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Many of our teachers have been glued to the television this christmas watching the new documentary 'Making a Murderer' on Netflix. The serial is similar to the hugely successful podcast 'Serial' and the HBO/Sky Atlantic documentary 'The Jinx' as it seeks to analyse a criminal case that the producers believe led to a wrongful conviction (or in 'The Jinx' - no conviction at all). There are suggestions that the police have 'planted' evidence on the subject of the documentary.
While all of these shows hail from the United States, there is much that a lawyer or law student can gain from them. The court process is similar and the process of police investigation and criminal justice are also how we operate in the United Kingdom. One of the key differences is with the public defender system.
Defending the poor
In the UK, anyone suspected of a crime and who does not have the means to pay will be able to rely on criminal legal aid. This means that a solicitor or representative from a local firm will be on hand to advise you and defend you in court if need be. In the US, people without the means to pay can take advantage of a publc defender.
A public defender is appointed to defend one of the suspects in Making a Murderer. The crime he is accused of is a particuarly violent act of murder and we will not go into the details now. His lawyer appears to be (to put it diplomatically) incapable of defending a crime of this seriousness and his decisions are questioned frequently in the documentary. For more on the public defender system, please see the YouTube link at the bottom of this page.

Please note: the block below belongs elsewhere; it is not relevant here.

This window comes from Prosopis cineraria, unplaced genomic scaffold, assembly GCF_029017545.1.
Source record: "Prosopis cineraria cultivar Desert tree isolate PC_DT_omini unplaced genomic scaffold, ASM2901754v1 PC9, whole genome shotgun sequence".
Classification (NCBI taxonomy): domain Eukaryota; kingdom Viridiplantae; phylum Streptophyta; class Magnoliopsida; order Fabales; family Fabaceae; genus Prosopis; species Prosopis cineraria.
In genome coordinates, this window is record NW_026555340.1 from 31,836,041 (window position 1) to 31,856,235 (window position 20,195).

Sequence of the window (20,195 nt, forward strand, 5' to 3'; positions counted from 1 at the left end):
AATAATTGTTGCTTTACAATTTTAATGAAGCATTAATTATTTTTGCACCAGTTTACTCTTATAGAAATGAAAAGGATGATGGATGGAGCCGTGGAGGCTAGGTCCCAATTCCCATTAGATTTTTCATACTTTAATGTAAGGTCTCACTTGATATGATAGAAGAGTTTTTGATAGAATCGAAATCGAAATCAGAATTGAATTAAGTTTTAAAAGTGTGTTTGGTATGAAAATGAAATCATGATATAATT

We have all seen the reports from the US of police officers targeting African Americans. Another difference here is that the subject is white and poor rather than black and poor. As he belongs to a lower class family, it could be believed that the police considered him an easy target.
Is it all bad?
Viewers of the documentary will be disheartened and disapproving of the American criminal justice system, but there are some positives in the documentary. The two lawyers for the primary suspect Steven Avery are a credit to the legal profession and, in the words of one journalist, 'are brilliant, compassionate and fiercely competent.' As you watch these two gentlemen investigate the crime and the prosecution case, perhaps you will feel that American criminal justice is not broken yet.
To learn more about the language of law and criminal law in the United Kingdom and the United States, contact Legal English Language Training on 020 3573 0182, by email or by filling out the form on this page.
British comedian John Oliver explains how the public defender system works in the United States.
Netflix trailer for 'Making a Murderer'